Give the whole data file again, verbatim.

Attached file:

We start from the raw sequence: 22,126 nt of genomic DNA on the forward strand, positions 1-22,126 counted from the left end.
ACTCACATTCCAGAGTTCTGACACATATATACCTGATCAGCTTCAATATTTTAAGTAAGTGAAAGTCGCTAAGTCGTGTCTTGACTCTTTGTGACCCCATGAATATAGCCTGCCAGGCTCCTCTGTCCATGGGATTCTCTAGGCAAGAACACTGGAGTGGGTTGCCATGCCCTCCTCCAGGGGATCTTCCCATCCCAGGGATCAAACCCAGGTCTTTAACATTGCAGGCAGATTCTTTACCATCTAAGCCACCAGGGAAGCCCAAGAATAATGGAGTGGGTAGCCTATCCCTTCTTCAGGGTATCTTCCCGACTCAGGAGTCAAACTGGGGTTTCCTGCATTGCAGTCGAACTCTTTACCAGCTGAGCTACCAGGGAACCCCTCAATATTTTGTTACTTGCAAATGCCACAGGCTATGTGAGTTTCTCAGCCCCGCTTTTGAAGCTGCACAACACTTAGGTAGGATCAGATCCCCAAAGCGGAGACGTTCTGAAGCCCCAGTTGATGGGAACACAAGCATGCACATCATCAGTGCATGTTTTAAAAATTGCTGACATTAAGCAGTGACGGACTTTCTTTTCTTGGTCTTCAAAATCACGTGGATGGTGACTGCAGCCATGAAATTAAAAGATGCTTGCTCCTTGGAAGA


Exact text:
We start from the raw sequence: 22,126 nt of genomic DNA on the forward strand, positions 1-22,126 counted from the left end.
ACTCACATTCCAGAGTTCTGACACATATATACCTGATCAGCTTCAATATTTTAAGTAAGTGAAAGTCGCTAAGTCGTGTCTTGACTCTTTGTGACCCCATGAATATAGCCTGCCAGGCTCCTCTGTCCATGGGATTCTCTAGGCAAGAACACTGGAGTGGGTTGCCATGCCCTCCTCCAGGGGATCTTCCCATCCCAGGGATCAAACCCAGGTCTTTAACATTGCAGGCAGATTCTTTACCATCTAAGCCACCAGGGAAGCCCAAGAATAATGGAGTGGGTAGCCTATCCCTTCTTCAGGGTATCTTCCCGACTCAGGAGTCAAACTGGGGTTTCCTGCATTGCAGTCGAACTCTTTACCAGCTGAGCTACCAGGGAACCCCTCAATATTTTGTTACTTGCAAATGCCACAGGCTATGTGAGTTTCTCAGCCCCGCTTTTGAAGCTGCACAACACTTAGGTAGGATCAGATCCCCAAAGCGGAGACGTTCTGAAGCCCCAGTTGATGGGAACACAAGCATGCACATCATCAGTGCATGTTTTAAAAATTGCTGACATTAAGCAGTGACGGACTTTCTTTTCTTGGTCTTCAAAATCACGTGGATGGTGACTGCAGCCATGAAATTAAAAGATGCTTGCTCCTTGGAAGA